27. Allergen-Specific Immunotherapy in the Treatment of Pediatric Asthma: A Systematic Review

Allergen-Specific Immunotherapy in the Treatment of Pediatric Asthma: A Systematic Review 29572287 2018 06 08 1098-4275 141 5 2018 May Pediatrics Pediatrics Allergen-Specific Immunotherapy in the Treatment of Pediatric Asthma: A Systematic Review. e20173833 10.1542/peds.2017-3833 Treatment options for allergic asthma include allergen avoidance, pharmacotherapy, and allergen immunotherapy. Summarize and update current evidence for the efficacy and safety of subcutaneous immunotherapy (SCIT (...) ) and sublingual immunotherapy (SLIT) in pediatric allergic asthma. PubMed, Embase, Cochrane Central Register of Controlled Trials (January 1, 2005, through May 8, 2017), ClinicalTrials.gov, and the US Food and Drug Administration Adverse Event Reporting System. We reevaluated trials from our 2013 systematic review. We included studies with children ≤18 years of age in which researchers reported on prespecified outcomes and had an intervention arm receiving aeroallergen SCIT or SLIT. Only randomized controlled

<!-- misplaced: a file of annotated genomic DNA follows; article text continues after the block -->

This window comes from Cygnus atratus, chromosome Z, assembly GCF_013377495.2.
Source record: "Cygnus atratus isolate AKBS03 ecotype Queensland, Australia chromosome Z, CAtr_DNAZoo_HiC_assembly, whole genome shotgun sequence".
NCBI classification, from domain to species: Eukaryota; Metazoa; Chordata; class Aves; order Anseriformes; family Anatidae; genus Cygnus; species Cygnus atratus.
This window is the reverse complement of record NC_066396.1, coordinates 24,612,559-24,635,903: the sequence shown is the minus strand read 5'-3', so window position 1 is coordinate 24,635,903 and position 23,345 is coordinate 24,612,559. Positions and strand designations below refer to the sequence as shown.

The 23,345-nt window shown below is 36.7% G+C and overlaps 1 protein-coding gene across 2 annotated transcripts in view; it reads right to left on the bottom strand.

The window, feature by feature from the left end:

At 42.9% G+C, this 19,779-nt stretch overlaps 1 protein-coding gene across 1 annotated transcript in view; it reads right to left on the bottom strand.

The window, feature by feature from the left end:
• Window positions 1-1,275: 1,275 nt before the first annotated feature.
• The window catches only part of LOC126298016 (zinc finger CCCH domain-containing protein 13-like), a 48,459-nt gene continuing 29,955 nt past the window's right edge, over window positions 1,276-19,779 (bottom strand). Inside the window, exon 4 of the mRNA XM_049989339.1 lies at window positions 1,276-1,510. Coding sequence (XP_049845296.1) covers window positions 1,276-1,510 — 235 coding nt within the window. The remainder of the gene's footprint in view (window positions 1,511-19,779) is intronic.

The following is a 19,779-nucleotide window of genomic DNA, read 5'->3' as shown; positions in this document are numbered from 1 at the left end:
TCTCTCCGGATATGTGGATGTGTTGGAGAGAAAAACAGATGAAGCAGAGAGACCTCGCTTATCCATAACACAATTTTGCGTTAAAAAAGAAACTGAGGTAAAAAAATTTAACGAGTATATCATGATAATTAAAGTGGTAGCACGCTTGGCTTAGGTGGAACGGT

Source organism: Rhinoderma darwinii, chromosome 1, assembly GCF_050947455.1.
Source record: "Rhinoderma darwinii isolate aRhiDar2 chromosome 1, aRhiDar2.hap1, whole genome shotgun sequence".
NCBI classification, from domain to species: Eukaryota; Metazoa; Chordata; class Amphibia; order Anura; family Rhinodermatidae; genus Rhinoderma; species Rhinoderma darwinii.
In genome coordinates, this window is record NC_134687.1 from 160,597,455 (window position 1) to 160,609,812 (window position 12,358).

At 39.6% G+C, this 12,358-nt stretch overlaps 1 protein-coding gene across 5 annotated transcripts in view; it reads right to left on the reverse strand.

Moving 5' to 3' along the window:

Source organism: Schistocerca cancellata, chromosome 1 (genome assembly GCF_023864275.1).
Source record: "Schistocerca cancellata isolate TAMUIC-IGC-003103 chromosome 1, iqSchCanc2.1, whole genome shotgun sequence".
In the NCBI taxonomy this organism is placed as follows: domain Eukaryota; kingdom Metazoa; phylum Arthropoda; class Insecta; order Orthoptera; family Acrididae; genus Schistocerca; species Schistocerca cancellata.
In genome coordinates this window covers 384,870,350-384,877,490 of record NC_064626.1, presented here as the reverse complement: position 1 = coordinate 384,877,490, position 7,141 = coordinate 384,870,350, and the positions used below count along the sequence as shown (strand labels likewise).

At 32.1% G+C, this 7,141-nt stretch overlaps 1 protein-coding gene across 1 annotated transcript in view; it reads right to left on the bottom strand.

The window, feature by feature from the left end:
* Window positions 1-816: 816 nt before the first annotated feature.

EvidenceUpdates2018

28. Dupilumab Efficacy and Safety in Moderate-to-Severe Uncontrolled Asthma.

Dupilumab Efficacy and Safety in Moderate-to-Severe Uncontrolled Asthma. Background Dupilumab is a fully human anti-interleukin-4 receptor α monoclonal antibody that blocks both interleukin-4 and interleukin-13 signaling. We assessed its efficacy and safety in patients with uncontrolled asthma. Methods We randomly assigned 1902 patients 12 years of age or older with uncontrolled asthma in a 2:2:1:1 ratio to receive add-on subcutaneous dupilumab at a dose of 200 or 300 mg every 2 weeks (...) or matched-volume placebos for 52 weeks. The primary end points were the annualized rate of severe asthma exacerbations and the absolute change from baseline to week 12 in the forced expiratory volume in 1 second (FEV 1 ) before bronchodilator use in the overall trial population. Secondary end points included the exacerbation rate and FEV 1 in patients with a blood eosinophil count of 300 or more per cubic millimeter. Asthma control and dupilumab safety were also assessed. Results The annualized rate